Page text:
Rob said,  “we had everything in a datacenter, and we decided, we’re going to AWS. We’re going there as fast as we can because it’s going to make us more flexible. Once we’re there, we’ll figure out how to make it save us money. We did basically lift and shift. …. Then, all of the sudden, we had an enormous deal come up, and we had to go into another cloud. Had we taken the approach of writing our own Lambdas to park this stuff, now GCP comes along. We would have to have written a completely different language, a completely different architecture to do the same thing. The idea of software-as-a-service and making things modular where I don’t really care what the implementation is has a lot of value.”

Corey chimed in, “I tend to give a lot of talks, podcasts, blog posts, screaming at people in the street, etc. about the idea that multi-cloud as a best practice is nuts and you shouldn’t be doing it. Whenever I do that, I always make it a point to caveat that, ‘unless you have a business reason to do it.’ You just gave the perfect example of a business reason that makes sense – you have a customer who requires it for a variety of reasons. When you have a strategic reason to go multi-cloud, you go multi-cloud. It makes sense. But designing that from day one doesn’t always make a lot of sense.” 

So, Corey would say: Rob’s situation is the one use case where a multi-cloud architecture actually makes sense. Do you agree?

Azure Classic vs. ARM VMs: It’s Time to Migrate

Azure Classic vs. ARM VMs: It’s Time to Migrate

We get requests from customers occasionally about whether ParkMyCloud can manage Microsoft Azure Classic vs. ARM VMs. Short answer: no. Since Azure has already announced the deprecation of Azure classic resources – albeit not until March 2023 – you’ll find similar answers from other third-party services. Microsoft advises only to use resource manager VMs. And in fact, unless you already had classic VMs as of February 2020, you are not able to create new classic VMs. 

As of February, though, 10% of IaaS VMs still used the classic deployment model – so there are a lot of users with workloads that need to be migrated in order to use third-party tools, new services, and avoid 2023 deprecation.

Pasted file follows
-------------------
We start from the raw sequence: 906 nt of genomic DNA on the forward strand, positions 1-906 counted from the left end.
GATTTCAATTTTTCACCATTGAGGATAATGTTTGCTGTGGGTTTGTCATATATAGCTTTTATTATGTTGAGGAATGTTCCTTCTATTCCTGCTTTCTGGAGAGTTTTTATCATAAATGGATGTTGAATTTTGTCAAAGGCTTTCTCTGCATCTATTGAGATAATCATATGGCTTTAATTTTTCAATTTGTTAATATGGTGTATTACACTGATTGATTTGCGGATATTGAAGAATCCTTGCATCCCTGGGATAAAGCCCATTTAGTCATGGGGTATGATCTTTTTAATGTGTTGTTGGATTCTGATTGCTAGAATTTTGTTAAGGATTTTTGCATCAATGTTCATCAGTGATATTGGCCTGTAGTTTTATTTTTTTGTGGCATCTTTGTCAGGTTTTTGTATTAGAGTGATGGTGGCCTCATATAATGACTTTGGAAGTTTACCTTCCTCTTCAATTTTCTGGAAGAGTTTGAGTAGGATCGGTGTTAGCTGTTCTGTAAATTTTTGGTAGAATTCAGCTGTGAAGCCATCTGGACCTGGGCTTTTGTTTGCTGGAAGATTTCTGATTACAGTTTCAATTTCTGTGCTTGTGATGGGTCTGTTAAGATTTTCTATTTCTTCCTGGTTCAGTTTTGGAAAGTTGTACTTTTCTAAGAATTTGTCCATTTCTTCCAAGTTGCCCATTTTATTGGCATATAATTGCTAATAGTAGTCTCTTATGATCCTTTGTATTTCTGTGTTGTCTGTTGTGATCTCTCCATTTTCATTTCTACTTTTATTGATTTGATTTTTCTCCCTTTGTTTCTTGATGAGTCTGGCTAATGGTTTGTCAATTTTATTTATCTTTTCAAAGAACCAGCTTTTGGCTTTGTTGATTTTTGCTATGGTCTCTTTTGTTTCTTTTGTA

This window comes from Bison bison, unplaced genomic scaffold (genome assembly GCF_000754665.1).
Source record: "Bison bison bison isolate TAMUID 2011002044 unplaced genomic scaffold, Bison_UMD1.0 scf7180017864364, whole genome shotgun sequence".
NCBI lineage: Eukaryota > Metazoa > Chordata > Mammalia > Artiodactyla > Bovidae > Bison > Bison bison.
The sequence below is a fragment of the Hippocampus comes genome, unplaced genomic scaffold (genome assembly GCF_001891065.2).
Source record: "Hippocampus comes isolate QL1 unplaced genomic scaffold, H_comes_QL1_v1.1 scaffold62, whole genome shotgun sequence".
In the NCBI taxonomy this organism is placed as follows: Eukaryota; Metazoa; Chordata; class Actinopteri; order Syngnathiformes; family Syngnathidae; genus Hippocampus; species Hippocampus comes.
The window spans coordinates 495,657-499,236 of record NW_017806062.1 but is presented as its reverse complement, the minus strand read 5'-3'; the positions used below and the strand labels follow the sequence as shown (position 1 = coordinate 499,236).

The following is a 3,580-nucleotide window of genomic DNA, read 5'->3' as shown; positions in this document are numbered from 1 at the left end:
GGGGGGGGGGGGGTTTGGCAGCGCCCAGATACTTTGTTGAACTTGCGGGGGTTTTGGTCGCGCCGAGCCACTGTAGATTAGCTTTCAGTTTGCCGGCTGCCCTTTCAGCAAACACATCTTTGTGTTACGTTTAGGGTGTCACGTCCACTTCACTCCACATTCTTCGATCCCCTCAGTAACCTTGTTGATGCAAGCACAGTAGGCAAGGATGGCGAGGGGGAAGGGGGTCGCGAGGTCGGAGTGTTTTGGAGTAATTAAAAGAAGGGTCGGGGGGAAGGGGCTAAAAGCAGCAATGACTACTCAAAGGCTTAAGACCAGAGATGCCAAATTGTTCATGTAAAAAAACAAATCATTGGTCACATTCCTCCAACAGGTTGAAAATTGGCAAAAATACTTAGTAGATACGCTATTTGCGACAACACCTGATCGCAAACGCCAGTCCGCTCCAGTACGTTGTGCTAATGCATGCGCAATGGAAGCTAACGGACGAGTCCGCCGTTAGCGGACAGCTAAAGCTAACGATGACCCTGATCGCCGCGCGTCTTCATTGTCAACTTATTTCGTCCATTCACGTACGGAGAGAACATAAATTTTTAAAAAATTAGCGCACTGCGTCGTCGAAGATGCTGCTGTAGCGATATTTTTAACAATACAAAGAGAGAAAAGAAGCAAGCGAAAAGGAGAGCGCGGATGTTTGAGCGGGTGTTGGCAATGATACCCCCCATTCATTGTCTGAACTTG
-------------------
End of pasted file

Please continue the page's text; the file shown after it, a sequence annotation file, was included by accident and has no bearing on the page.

Azure Classic vs. ARM VM Comparison

Azure Classic and Azure Resource Manager (ARM) are two different deployment models for Azure VMs. In the classic model, resources exist independently, without groups for applications. In the classic deployment model, resource states, policies, and tags are all managed individually. If you need to delete resources, you do so individually. This quickly becomes a management challenge, with individual VMs liable to be left running, or untagged, or with the wrong access permissions. 

Azure Resource Manager, on the other hand, provides a deployment model that allows you to manage resources in groups, which are typically divided by application with sub-groups for production and non-production, although you can use whatever groupings make sense for your workloads. Groups can consist of VMs, storage, virtual networks, web apps, databases, and/or database servers. This allows you to maintain consistent role-based access controls, tagging, cost management policies, and to create dependencies between resources so they’re deployed in the correct order. Read more: how to use Azure Resource Groups for better VM management.

How to Migrate to Azure Resource Manager VMs

For existing classic VMs that you wish to migrate to ARM, Azure recommends planning and a lab test in advance. There are four ways to migrate various resources:

  • Migration of VMs, not in a virtual network – they will need to be on a virtual network on ARM, so you can choose a new or existing virtual network. These VMs will need to be restarted as part of the migration.